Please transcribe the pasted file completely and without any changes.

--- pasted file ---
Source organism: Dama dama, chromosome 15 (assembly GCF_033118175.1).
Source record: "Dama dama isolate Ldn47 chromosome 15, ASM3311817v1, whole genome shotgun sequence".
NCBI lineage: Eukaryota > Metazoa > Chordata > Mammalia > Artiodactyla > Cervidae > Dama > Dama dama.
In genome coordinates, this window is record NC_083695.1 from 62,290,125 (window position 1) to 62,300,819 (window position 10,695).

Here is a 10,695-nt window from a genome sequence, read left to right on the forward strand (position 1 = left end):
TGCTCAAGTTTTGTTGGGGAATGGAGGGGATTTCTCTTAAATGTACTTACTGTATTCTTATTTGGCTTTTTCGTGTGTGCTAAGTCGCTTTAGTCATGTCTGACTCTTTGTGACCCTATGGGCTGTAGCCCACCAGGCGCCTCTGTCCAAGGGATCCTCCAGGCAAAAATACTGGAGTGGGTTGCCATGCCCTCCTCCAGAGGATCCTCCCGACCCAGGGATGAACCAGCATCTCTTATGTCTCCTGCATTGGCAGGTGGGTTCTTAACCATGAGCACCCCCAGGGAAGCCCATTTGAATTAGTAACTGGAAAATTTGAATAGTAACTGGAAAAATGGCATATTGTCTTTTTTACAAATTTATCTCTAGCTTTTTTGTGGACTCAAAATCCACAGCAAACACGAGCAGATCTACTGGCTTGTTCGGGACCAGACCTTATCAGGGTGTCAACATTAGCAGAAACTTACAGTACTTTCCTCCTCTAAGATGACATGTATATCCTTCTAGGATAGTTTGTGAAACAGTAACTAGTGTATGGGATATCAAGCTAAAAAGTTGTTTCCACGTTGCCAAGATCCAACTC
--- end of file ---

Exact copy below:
Source organism: Dama dama, chromosome 15 (assembly GCF_033118175.1).
Source record: "Dama dama isolate Ldn47 chromosome 15, ASM3311817v1, whole genome shotgun sequence".
NCBI lineage: Eukaryota > Metazoa > Chordata > Mammalia > Artiodactyla > Cervidae > Dama > Dama dama.
In genome coordinates, this window is record NC_083695.1 from 62,290,125 (window position 1) to 62,300,819 (window position 10,695).

Here is a 10,695-nt window from a genome sequence, read left to right on the forward strand (position 1 = left end):
TGCTCAAGTTTTGTTGGGGAATGGAGGGGATTTCTCTTAAATGTACTTACTGTATTCTTATTTGGCTTTTTCGTGTGTGCTAAGTCGCTTTAGTCATGTCTGACTCTTTGTGACCCTATGGGCTGTAGCCCACCAGGCGCCTCTGTCCAAGGGATCCTCCAGGCAAAAATACTGGAGTGGGTTGCCATGCCCTCCTCCAGAGGATCCTCCCGACCCAGGGATGAACCAGCATCTCTTATGTCTCCTGCATTGGCAGGTGGGTTCTTAACCATGAGCACCCCCAGGGAAGCCCATTTGAATTAGTAACTGGAAAATTTGAATAGTAACTGGAAAAATGGCATATTGTCTTTTTTACAAATTTATCTCTAGCTTTTTTGTGGACTCAAAATCCACAGCAAACACGAGCAGATCTACTGGCTTGTTCGGGACCAGACCTTATCAGGGTGTCAACATTAGCAGAAACTTACAGTACTTTCCTCCTCTAAGATGACATGTATATCCTTCTAGGATAGTTTGTGAAACAGTAACTAGTGTATGGGATATCAAGCTAAAAAGTTGTTTCCACGTTGCCAAGATCCAACTC